And I am trying to wrestle with him specifically on the difficult question of self and no-self, the Buddhist position with which I have had some of my greatest difficulties. It is therefore very important to me to understand what Buddhaghosa’s position on the self actually is, even if I ultimately disagree with it – indeed, perhaps, especially if I ultimately disagree with it. Some of the positions I attribute to Buddhaghosa are ones I would likely prefer he didn’t hold. Especially, in my own constructive reflection I have been moving toward a position where the ultimate is not more highly valorized than the conventional–but I can’t on good conscience accept Ram-Prasad’s claim that that is Buddhaghosa’s own view, because I think it is in such dramatic contrast to what Buddhaghosa actually says. On the other hand I do tend to agree with Buddhaghosa, as I see him, that the conventional and the ultimate are helpful ways to describe actual existence, not merely our own experience.

I will develop both of those points in posts to come. In the next post I will also turn to nāmarūpa, the compound on which Heim’s and Ram-Prasad’s article focuses. Ram-Prasad claims my earlier posts “sidestep the core argument of the article” by not mentioning nāmarūpa. I didn’t mention nāmarūpa because of the nature and point of the blog posts: they were an explicit response to a comment of Ram-Prasad’s) that had originally directed me to the then-unpublished article. That original comment was not at all about nāmarūpa but about conventional and ultimate, and the conventional/ultimate split is what those posts focused on as well. Nāmarūpa seemed a separate point. But there is a more general discussion here that goes beyond conventional and ultimate to questions of the relationship between ontology and phenomenology – between what is and what we experience. I concede that nāmarūpa is quite relevant to that discussion. So I will pick it up next time.

Cross-posted at Love of All Wisdom.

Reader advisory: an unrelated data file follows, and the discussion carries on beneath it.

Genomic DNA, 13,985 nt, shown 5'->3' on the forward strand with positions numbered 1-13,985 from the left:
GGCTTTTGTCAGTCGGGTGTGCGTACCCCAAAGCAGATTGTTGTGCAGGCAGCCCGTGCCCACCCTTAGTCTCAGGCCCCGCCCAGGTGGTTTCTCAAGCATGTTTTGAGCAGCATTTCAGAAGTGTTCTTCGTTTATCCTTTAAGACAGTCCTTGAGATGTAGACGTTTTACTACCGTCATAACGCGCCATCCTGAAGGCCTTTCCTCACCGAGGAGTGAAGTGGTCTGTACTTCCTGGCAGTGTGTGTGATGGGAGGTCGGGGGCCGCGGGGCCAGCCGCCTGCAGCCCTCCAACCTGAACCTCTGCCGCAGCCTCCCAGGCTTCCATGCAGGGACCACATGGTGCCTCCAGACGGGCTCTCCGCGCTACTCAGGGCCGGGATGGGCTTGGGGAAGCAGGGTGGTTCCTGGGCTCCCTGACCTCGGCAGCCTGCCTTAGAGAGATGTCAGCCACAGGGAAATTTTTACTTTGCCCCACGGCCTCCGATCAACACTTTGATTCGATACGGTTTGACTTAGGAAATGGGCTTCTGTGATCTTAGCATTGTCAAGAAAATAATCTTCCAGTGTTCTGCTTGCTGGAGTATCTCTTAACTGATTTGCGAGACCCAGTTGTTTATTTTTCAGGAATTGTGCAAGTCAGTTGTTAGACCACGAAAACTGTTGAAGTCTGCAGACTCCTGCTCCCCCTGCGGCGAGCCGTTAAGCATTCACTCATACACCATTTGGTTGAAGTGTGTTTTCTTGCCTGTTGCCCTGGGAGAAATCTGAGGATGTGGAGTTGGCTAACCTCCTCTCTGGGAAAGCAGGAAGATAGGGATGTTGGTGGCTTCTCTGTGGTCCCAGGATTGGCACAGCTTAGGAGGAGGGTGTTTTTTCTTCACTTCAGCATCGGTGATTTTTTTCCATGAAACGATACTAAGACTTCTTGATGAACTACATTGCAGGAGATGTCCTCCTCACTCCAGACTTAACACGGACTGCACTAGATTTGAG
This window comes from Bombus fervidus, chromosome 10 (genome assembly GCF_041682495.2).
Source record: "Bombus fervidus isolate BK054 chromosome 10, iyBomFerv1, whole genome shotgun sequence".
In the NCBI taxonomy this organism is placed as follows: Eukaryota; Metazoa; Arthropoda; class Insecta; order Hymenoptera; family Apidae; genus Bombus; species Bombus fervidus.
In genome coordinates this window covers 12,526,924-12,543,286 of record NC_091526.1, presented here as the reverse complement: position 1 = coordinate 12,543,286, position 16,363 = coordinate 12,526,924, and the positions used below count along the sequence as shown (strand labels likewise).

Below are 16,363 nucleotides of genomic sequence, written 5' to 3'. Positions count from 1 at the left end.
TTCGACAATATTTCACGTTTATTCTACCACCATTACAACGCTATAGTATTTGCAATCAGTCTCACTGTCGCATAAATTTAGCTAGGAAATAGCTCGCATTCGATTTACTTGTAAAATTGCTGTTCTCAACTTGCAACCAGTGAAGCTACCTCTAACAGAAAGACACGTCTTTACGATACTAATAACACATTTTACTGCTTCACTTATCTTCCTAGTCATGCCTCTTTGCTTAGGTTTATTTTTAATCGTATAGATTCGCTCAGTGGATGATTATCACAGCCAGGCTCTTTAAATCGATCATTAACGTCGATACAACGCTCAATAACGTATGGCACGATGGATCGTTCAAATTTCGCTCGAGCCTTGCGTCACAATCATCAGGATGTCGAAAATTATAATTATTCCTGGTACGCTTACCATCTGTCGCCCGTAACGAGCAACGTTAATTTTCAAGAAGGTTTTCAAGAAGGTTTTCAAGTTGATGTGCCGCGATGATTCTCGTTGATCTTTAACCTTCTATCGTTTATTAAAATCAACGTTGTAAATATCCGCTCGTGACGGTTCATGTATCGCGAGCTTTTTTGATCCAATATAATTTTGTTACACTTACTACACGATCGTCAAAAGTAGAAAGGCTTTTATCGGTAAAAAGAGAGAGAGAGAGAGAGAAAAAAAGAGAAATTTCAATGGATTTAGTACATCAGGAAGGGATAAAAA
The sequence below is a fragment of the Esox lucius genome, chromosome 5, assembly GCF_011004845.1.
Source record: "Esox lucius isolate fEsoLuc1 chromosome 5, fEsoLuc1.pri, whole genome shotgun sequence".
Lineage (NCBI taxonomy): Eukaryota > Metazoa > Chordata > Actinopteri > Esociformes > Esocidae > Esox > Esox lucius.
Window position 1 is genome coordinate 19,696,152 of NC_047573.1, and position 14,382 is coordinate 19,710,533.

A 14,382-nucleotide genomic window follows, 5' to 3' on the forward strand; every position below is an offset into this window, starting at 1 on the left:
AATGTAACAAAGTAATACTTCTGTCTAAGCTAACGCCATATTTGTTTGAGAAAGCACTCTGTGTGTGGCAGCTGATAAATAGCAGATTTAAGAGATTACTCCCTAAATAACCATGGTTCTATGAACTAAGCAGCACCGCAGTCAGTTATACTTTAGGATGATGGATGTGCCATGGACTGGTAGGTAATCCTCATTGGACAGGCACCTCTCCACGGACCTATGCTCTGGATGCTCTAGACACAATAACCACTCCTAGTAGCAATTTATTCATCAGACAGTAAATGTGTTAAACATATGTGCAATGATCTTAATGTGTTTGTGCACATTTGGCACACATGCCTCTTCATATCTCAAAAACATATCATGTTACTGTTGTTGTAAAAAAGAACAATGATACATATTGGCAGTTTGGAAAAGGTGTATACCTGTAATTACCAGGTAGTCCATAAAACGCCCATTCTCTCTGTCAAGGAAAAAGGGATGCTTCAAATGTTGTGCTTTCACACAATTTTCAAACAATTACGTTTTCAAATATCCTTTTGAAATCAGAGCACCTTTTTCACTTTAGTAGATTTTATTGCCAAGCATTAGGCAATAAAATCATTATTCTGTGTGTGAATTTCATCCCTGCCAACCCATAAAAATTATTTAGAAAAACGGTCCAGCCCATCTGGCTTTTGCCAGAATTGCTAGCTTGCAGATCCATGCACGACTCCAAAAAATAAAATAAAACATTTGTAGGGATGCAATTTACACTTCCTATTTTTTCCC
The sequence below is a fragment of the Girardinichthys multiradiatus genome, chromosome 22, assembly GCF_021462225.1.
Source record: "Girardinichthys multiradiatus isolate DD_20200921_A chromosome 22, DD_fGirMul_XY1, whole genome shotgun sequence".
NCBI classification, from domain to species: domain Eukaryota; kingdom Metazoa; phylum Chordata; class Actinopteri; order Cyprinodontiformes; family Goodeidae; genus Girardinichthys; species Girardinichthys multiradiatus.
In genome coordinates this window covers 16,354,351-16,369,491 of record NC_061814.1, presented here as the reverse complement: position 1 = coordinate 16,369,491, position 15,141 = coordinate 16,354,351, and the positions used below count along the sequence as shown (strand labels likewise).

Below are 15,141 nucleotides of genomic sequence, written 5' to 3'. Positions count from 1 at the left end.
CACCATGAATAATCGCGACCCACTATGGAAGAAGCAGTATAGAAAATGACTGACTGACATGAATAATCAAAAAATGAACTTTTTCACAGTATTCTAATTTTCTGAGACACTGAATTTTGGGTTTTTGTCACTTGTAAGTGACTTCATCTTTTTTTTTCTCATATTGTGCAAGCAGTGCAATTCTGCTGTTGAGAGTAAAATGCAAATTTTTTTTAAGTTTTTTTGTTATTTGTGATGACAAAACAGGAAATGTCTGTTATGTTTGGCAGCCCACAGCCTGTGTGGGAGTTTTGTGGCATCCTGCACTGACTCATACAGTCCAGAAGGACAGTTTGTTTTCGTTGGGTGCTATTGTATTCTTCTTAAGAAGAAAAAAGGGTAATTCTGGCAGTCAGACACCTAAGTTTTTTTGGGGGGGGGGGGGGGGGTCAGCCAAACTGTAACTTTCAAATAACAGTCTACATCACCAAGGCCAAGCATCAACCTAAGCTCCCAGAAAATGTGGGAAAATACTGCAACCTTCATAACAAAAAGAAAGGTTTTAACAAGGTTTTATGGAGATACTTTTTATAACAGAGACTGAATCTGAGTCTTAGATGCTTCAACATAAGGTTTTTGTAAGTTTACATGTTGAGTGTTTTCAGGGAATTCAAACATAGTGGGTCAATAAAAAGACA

[1] Since this post is in reply to a blog comment, I considered trying to write it on a first-name basis to signify its conversational nature. Chakravarthi Ram-Prasad’s comment referred to me by my first name, after all, and I enjoy that informality. However, for consistency with the previous posts in the series, and because these posts might eventually become an article, I eventually decided to continue referring to Maria Heim as “Heim” and Chakravarthi Ram-Prasad as “Ram-Prasad”. I hope this is not construed as representing a chilly distance of formality, as that is far from my intent. As ever, I greatly appreciate Ram and Maria’s work to shed light on this deeply under-studied philosopher, and I have learned much from it; I want to reiterate that my disagreement is offered in a spirit of friendly critique.

About Amod Lele

Amod Lele is Lecturer in Philosophy, Educational Technologist in Information Services & Technology, and Visiting Researcher in the Study of Asia at Boston University. He administers the technical side of the Indian Philosophy Blog, as well as running his own cross-cultural philosophy blog, Love of All Wisdom. He holds a PhD with a South Asia focus from the Committee on the Study of Religion at Harvard University. You can find out more about him than you ever wanted to know at his ePortfolio.